In Scenario 1, when all three countries introduce export bans, world trade in wheat decreases by 6 % compared to the benchmark scenario. Due to RUK’s high share in world exports this provokes an increase in the world price of wheat of 11 %. In Scenario 2, where the RUK countries restrict their wheat exports to a total quota of 3.3 Mt, total exports decrease by 4 %. The impact on the world market price is lower than in Scenario 1, but it still increase by 7 %. Contrary to an export ban or tight export quotas, the introduction of a 9 % export tariff on wheat in Scenario 3 allows the RUK countries to continue exporting significant amounts, which results in exports of more than 9 Mt. Therefore total RUK exports decrease by only 1 % and the world price increase by 1 %.
For coarse grains, only the export restriction measures introduced in Ukraine are projected to have a noticeable impact compared to the benchmark scenario, as the other two countries are major producers but do not export such significant quantities. Moreover, the share of RUK in the world coarse grains market is lower than the total share of RUK in the wheat world market. Therefore the effects of the export measures on world market prices for coarse grains are similar to those for wheat but at a lower level. The increase in world coarse grains prices varies between 6 % in Scenario 1 and less than 1 % in Scenario 3. The increase in world prices induces major coarse grains producers, such as the USA and the EU, to further increase their exports (up to 3 % in Scenario 1) compared to the benchmark scenario. This export increase in third countries is possible because coarse grains can be substituted by other feedstock to feed animals or to produce biofuels.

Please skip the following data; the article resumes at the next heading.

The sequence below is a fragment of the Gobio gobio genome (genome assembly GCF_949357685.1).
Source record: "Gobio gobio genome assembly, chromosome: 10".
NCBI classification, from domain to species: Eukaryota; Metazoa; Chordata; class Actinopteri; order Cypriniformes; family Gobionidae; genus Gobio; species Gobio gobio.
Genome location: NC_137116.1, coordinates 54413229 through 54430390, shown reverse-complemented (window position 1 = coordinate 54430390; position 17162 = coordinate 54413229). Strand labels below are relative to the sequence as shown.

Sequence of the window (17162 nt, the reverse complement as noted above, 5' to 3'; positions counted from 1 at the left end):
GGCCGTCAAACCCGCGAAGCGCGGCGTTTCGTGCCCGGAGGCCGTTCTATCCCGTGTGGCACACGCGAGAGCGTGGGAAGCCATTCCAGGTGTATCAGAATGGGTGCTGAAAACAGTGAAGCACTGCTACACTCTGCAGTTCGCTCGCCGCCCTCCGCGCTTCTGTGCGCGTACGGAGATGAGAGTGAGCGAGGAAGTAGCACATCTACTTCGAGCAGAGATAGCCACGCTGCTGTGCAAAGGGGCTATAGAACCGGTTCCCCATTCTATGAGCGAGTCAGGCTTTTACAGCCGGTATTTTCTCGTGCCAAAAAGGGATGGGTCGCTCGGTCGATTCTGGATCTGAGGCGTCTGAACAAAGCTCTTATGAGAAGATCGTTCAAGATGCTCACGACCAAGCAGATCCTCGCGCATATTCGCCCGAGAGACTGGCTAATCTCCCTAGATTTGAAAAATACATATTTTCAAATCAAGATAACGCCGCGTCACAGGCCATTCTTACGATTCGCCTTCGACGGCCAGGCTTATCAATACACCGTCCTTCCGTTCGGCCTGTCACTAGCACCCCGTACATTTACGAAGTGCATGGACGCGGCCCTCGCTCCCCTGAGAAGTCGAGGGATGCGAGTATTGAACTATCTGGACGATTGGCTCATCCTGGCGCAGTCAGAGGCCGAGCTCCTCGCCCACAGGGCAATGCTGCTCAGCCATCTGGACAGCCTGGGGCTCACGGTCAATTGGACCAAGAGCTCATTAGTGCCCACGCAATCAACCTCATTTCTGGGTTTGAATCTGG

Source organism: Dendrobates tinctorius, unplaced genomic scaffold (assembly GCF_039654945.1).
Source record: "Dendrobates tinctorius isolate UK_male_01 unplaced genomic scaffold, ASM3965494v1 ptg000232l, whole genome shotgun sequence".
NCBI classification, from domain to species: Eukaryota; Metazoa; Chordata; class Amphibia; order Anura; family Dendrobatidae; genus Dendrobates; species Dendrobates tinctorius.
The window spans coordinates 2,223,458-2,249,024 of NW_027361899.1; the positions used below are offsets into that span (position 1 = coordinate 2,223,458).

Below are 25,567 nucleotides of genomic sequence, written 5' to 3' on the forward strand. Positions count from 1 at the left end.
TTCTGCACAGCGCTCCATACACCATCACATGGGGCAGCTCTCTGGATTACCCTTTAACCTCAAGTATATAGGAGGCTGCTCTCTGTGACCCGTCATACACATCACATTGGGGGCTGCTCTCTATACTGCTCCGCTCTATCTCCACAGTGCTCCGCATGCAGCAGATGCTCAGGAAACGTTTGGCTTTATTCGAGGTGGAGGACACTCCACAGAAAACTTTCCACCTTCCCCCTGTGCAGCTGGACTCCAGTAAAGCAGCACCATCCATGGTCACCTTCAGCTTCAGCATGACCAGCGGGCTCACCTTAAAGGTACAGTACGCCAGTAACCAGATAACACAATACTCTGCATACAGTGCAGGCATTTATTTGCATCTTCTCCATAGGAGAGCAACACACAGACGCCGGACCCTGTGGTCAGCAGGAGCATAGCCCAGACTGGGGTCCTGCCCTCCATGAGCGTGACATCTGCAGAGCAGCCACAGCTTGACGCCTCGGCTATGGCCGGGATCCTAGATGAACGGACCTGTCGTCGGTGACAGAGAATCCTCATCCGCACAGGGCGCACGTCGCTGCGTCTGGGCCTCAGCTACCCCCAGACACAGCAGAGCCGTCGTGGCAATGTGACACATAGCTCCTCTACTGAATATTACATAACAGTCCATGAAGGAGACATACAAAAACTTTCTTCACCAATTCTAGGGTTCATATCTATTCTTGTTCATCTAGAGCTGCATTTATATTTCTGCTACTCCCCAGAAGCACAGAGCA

Export restriction scenarios: Domestic impacts in RUK
In the benchmark scenario Russian wheat production was set at 43.5 Mt (as experienced in 2010), implying that the drought caused a 27 % decrease in Russian wheat production compared to the baseline (Table 3). With the introduction of the export ban in Scenario 1, Russian exports drop to 0, whereas the 1.39 Mt export quota restriction in Scenario 2 results in a 28 % decrease of exports in comparison to the benchmark scenario. The 9 % export tax in Scenario 3 is more restrictive than the quota and implies a 39 % decrease in Russian exports (Fig. 3). Russian producer prices are only slightly affected by the introduction of the different export restrictions. The drop in exports is already drastic in the benchmark scenario (almost −90 %), considering that the simulated decrease in production (−15.9 Mt) is relatively close to the quantity exported in the baseline scenario (13.7 Mt). Compared to the benchmark, the decrease in Russian producer prices for wheat varies between no change with an export quota to decreases of 6 % and 3 % with an export ban and export tax, respectively. Domestic consumption increases by 4 % with an export ban and by 2 % with the export tax, whereas consumption remains stable with the modelled export quota.